P393. Occurrence of stricturing and penetrating complications is diminished in Crohn's disease patients treated by immunomodulatory and/or anti-TNF therapy within the first two years of disease duration when corrected for diagnostic delay
E. Safroneeva1, S. Vavricka2, N. Fournier3, G. Rogler2, A. Straumann4, A. Schoepfer5, 1University of Bern, Institute of Social and Preventive Medicine, Bern, Switzerland, 2University Hospital Zurich, Gastroenterology and Hepatology, Zurich, Switzerland, 3University of Lausanne, Institute of Social and Preventive Medicine, Lausanne, Switzerland, 4University Hospital Basel, Gastroenterology and Hepatology, Switzerland, 5University Hospital Lausanne / CHUV, Gastroenterology and Hepatology, Lausanne, Switzerland
Treatment with immunomodulatory (IM) and/or anti-TNF therapy within the first two years of Crohn's disease diagnosis is associated with better clinical response and remission rates when compared to treatment later in the disease course. However, a true disease duration, which includes the diagnostic delay period (time from the onset of first symptoms to diagnosis) and a period following the establishment of diagnosis, has never been examined. We aimed to assess if treatment with IM and/or anti-TNF therapy within the first two years of CD symptom onset (diagnostic delay is taken into account, “early therapy”) is associated with the diminished risk in developing complications when compared to initiating these therapies >2 years after CD onset (“late therapy”).
Data from the Swiss IBD Cohort were analyzed. IM were comprised of azathioprin, 6-mercaptopurine, or methotrexate, anti-TNF drugs included infliximab, adalimumab, or certolizumab pegol. The following outcomes were assessed using logistic regression modelling: stenosis, internal fistulas, perianal fistulas, intestinal surgery, and perianal surgery.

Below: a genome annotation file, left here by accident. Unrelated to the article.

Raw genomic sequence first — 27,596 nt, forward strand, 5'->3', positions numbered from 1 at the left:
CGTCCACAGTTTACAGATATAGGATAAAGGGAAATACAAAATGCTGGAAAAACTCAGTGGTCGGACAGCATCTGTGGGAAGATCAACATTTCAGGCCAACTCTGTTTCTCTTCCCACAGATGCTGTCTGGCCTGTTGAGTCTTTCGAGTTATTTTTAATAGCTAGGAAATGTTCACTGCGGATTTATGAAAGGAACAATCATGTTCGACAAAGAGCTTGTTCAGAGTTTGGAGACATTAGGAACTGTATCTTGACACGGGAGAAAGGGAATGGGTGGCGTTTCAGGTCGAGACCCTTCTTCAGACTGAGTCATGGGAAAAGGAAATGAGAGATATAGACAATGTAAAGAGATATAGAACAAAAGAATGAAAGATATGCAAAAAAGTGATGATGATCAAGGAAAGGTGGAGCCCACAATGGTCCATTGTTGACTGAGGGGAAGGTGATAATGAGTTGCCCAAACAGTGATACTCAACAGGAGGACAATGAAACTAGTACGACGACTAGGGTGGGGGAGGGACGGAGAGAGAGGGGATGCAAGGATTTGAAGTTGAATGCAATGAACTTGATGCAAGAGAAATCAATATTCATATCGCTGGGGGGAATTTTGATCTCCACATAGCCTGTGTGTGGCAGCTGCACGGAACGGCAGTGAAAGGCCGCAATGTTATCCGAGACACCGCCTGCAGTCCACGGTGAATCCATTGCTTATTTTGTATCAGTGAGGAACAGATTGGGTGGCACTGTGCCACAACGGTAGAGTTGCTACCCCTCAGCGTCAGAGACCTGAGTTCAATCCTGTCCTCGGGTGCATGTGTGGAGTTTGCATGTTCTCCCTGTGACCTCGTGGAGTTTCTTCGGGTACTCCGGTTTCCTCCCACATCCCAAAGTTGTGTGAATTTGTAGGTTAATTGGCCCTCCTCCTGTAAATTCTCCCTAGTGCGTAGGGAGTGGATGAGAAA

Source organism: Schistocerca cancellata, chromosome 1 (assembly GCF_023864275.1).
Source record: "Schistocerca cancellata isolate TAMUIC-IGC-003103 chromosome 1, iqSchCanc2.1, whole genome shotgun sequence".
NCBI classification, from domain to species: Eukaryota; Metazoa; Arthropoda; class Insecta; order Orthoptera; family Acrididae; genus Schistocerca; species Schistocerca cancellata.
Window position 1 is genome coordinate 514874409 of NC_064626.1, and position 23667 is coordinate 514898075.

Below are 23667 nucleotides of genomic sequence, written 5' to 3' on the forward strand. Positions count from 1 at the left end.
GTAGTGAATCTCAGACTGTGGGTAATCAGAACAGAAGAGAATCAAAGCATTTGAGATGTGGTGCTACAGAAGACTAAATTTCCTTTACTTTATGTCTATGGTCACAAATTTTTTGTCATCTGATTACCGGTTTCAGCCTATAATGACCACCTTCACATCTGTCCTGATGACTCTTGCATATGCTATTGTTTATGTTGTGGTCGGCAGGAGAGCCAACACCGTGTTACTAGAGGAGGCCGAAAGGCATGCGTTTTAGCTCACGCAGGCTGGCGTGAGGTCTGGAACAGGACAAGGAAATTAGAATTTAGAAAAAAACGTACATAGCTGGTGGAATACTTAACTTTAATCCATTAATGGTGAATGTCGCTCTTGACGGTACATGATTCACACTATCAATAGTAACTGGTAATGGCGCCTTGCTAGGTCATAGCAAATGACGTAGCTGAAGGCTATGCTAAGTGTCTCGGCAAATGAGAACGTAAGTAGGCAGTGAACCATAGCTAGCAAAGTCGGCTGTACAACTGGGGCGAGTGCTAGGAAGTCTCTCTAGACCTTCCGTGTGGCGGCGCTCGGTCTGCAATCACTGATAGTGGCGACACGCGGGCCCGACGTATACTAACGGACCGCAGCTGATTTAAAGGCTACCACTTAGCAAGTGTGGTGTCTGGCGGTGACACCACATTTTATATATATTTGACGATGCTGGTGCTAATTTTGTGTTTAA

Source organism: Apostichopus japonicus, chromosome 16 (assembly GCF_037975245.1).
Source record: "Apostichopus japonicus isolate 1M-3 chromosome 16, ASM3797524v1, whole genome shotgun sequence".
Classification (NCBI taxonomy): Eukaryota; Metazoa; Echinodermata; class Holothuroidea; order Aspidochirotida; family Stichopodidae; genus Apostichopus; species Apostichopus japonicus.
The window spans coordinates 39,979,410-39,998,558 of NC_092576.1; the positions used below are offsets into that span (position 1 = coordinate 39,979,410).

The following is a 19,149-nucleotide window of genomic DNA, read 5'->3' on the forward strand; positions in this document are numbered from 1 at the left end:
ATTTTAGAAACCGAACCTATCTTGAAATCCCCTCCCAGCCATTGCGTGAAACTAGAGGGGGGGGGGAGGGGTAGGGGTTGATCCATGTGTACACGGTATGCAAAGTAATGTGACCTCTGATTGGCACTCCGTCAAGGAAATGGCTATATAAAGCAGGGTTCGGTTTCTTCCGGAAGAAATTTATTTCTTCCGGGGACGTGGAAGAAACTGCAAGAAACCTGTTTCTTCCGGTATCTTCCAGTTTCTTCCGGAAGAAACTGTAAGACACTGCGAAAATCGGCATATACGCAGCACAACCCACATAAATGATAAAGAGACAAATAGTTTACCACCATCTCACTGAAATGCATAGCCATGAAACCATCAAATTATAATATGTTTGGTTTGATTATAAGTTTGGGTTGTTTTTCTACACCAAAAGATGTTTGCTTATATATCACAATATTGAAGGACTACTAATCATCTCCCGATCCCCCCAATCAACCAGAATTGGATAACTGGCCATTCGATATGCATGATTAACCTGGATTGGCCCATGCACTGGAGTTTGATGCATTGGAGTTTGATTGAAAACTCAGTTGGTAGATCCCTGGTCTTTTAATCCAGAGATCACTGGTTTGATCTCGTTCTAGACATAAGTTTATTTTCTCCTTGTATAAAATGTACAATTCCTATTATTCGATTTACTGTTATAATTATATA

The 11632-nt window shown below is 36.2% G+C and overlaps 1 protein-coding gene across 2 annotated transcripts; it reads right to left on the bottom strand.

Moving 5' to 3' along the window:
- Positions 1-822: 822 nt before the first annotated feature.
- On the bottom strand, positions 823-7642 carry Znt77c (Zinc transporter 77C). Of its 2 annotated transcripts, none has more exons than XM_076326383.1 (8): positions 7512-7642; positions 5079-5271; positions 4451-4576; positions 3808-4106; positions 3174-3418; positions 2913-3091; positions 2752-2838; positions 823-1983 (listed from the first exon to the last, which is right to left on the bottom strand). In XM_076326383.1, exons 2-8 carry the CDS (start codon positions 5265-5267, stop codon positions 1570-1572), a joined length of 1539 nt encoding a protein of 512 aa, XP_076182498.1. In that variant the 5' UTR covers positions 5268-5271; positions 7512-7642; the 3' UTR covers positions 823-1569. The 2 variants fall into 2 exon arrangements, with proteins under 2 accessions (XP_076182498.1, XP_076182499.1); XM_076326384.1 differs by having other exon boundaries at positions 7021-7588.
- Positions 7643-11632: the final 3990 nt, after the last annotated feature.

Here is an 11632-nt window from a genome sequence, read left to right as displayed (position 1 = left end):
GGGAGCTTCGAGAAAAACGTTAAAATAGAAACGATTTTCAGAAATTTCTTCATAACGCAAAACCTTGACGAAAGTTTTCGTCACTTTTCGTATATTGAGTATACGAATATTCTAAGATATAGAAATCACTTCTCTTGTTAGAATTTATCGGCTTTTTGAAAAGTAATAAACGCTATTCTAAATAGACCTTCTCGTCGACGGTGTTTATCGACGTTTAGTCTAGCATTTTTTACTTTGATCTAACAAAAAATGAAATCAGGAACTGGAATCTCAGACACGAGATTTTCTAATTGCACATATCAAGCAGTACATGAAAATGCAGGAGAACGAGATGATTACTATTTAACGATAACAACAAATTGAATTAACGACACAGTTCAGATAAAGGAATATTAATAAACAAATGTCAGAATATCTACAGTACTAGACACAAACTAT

A group of 181 CD patients on “early therapy” (49.5% females, median age at diagnosis 24 [20–38] years) was compared to a group of 269 CD patients on “late therapy” (46.1% females, median age at diagnosis 27 [21–37].years). Regression modeling evaluating age at diagnosis, gender, disease duration, and therapy initiation time revealed that “early therapy” was negatively associated with stricture formation (OR 0.431, 95% CI 0.251–0.739, p = 0.002) and development of perianal fistulas (OR 0.490, 95% CI 0.256–0.935, p = 0.031). The overall disease duration was positively correlated with stricture formation (OR 1.037, 95% CI 10.14–1.060, p = 0.001) and risk of undergoing intestinal surgery (OR 1.091, 95% CI 1.061–1.121, p < 0.001). No significant associations between examined explicative variables and the occurrence of internal fistulas were found.
Treatment with IM and/or anti-TNF therapy during the first two years of CD onset is associated with a reduced risk for development of bowel stenosis and perianal fistulas. The disease duration, adjusted for diagnostic delay, is positively correlated with the increased risk of developing bowel stenoses and undergoing intestinal surgery. Future studies evaluating the relationship between treatment efficacy and disease duration should consider assessing a true disease duration that takes into account the length of diagnostic delay.